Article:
TAKE A VIRTUAL TOUR OF CAMPUS  Learn More...

 

Religious Studies

 

Full-time Faculty

Elliott Bazzano

Ph.D., University of California, Santa Barbara
Assistant Professor (2013)

bazzanea@lemoyne.edu

Elliott Bazzano's teaching and research focus on Islamic studies and the comparative study of religion. His dissertation explores the Qur'anic hermeneutics of medieval Islamic scholar Ibn Taymiyya (d. 1328) while also drawing connections to contemporary approaches to the Qur'an in the academic study of religion. Bazzano's current projects include a comparative study on mystical and non-mystical interpretations of Pharaoh story in the Qur'an, and also a study of insider/outsider issues in contemporary Qur'anic studies. Through numerous grants and fellowships, Bazzano has studied Arabic in Egypt, Syria, Yemen, and Morocco. He also serves on the Steering Committee for the Study of Islam Section of the American Academy of Religion. His publications include "Research Methods and Problems," in The Bloomsbury Companion to Islamic Studies, a forthcoming article on "Ibn Taymiyya" for Religion Compass, and numerous encyclopedia articles. His other research interests include Sufism in America, theory and methodology in the study of religion, pedagogy, and comparative mysticism. Bazzano offers courses on Islam, Cultivation of the Self, Understanding the Qur'an, Islamic Mysticism, and Islam in America. He hopes that students leave his courses with a better appreciation of how to read texts, view the media, think clearly, and communicate with other people about mundane as well as heated topics. (Click here for a link to his Curriculum Vitae.)
   

Darryl Catarine

Darryl Caterine

Ph.D., University of California, Santa Barbara
Professor (2005)

cateridv@lemoyne.edu

Darryl V. Caterine is a historian of religions whose research focuses on the intersections of religion, culture, and politics in the United States and parts of Latin America. His areas of academic interest include Latino/a religions, metaphysical/occult religions in America, and religion and popular culture. His first book, Conservative Catholicism and the Carmelites: Identity, Ethnicity and Tradition in the Modern Church (2001), is an ethnographic study of a conservative Catholicism in Latino/a communities, which analyzes the uses of myth and ritual to advance various religio- and ethnopolitical agendas in the U.S. borderlands. His second ethnographic book, Haunted Ground: Journeys through a Paranormal America (2011), explores the meaning of our nation’s fascination with paranormal phenomena through a series of thick descriptions and analyses of a Spiritualist camp in upstate New York, the Roswell UFO Festival in New Mexico, and an annual dowsing convention in Vermont. Caterine has published several articles on religion and popular culture in the United States, including essays on the Presidential Medal of Freedom and civil religion, and the Curse of the Bambino in “Red Sox Nation” (New England). He is currently working on a number of projects further exploring various facets of the American metaphysical tradition. His course offerings include classes in American religion and society, American Catholic history, varieties of Latino/a religions, and metaphysical/occult traditions in U.S. history.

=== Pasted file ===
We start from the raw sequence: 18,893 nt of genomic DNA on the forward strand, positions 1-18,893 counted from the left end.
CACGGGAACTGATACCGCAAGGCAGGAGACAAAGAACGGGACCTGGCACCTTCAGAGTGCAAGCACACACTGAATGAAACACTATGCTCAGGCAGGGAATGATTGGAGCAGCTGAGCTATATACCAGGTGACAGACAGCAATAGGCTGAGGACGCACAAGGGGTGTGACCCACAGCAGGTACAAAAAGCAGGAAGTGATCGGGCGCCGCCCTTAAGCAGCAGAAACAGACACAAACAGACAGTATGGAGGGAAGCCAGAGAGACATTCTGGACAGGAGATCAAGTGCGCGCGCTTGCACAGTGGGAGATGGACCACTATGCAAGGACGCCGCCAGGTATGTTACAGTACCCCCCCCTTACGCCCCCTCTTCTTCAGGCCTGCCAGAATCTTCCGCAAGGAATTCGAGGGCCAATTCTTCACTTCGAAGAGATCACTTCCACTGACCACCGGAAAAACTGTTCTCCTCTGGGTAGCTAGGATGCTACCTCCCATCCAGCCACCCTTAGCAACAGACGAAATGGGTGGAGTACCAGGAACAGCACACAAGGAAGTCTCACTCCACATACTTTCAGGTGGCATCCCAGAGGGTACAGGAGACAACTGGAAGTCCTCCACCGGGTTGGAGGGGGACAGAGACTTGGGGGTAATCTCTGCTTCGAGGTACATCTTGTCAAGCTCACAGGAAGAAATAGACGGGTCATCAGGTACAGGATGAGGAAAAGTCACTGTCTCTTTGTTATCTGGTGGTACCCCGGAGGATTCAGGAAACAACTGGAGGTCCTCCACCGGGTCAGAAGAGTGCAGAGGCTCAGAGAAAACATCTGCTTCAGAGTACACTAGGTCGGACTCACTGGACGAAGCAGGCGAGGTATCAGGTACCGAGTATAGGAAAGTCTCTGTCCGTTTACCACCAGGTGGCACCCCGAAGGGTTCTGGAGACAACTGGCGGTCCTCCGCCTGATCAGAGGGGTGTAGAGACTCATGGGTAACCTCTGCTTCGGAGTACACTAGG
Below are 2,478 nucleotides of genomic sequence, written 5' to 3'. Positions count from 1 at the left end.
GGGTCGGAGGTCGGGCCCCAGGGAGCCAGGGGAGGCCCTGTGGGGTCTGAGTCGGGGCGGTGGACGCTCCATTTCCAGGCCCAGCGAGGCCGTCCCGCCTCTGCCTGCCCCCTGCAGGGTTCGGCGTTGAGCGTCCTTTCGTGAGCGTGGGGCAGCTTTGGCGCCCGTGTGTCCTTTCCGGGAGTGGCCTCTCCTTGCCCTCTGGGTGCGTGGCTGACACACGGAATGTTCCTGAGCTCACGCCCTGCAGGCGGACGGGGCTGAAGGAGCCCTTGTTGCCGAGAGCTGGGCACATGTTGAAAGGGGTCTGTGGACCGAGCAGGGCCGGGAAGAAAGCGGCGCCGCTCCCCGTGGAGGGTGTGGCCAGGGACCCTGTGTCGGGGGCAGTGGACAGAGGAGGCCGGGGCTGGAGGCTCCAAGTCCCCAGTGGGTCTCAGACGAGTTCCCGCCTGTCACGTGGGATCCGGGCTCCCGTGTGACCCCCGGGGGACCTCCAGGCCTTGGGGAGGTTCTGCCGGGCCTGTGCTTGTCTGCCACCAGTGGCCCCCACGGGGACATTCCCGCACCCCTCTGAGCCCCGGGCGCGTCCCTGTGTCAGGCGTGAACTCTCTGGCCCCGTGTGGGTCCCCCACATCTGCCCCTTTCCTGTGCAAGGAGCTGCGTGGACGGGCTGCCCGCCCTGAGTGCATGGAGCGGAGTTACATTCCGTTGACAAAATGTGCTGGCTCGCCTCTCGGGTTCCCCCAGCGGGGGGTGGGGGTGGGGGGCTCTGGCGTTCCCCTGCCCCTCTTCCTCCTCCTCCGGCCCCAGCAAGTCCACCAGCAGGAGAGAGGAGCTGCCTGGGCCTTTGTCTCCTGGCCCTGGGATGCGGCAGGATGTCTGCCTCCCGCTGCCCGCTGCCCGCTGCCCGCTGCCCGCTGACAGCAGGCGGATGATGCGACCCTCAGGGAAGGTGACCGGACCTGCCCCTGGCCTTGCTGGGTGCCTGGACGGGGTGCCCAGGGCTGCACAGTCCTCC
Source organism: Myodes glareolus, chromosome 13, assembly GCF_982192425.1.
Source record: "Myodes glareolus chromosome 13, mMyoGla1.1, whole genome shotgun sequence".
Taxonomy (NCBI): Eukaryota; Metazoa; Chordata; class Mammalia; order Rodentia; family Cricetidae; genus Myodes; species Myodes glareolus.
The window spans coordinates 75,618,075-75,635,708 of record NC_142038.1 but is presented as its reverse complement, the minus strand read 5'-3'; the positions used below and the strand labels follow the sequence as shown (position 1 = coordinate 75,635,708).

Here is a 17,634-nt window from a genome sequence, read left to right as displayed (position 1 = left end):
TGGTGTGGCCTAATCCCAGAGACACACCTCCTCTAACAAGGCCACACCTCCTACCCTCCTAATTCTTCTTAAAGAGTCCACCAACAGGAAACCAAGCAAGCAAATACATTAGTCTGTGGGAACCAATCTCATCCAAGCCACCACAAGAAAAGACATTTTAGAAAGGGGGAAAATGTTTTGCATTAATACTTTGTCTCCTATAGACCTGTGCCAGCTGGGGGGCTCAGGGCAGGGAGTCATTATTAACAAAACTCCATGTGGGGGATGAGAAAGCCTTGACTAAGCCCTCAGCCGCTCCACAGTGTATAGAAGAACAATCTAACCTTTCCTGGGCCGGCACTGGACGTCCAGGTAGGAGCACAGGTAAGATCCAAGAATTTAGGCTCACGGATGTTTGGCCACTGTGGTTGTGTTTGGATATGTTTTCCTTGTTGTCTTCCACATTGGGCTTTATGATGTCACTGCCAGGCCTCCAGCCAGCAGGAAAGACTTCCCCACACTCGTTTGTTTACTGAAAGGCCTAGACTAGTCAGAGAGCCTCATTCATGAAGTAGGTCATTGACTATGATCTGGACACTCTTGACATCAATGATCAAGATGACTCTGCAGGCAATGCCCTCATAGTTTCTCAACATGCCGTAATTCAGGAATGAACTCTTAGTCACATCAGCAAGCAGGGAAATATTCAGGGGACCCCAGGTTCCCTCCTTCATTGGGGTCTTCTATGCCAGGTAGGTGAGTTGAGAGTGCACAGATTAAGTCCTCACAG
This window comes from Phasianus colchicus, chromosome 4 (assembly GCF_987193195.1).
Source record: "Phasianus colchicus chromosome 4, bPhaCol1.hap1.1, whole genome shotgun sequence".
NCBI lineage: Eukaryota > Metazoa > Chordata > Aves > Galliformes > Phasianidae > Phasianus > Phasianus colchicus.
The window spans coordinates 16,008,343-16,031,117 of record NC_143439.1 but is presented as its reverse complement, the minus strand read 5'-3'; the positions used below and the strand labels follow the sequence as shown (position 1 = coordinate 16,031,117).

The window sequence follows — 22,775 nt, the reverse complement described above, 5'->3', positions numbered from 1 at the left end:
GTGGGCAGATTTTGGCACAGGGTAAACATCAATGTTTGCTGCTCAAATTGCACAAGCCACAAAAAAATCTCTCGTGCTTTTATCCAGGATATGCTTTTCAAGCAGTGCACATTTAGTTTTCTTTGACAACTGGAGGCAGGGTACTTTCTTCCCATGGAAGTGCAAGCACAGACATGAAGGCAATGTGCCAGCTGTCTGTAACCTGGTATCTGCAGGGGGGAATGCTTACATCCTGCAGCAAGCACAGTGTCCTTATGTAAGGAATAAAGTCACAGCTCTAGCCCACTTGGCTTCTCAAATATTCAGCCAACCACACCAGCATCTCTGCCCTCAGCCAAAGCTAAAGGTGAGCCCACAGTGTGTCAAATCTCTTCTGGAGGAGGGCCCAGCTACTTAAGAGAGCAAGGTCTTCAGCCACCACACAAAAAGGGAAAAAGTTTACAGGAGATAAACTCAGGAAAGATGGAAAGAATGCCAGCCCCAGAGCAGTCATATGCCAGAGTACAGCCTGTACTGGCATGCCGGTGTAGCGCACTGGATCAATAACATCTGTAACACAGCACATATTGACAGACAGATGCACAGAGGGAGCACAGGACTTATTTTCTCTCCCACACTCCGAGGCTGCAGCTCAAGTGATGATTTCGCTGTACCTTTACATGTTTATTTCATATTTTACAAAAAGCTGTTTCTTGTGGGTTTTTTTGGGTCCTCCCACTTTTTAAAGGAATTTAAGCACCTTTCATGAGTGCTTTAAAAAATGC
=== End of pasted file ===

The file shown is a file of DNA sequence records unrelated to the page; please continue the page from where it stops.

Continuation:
Jennifer Glancy

Jennifer Glancy

Ph.D., Columbia University,
Professor (1990)

glancy@lemoyne.edu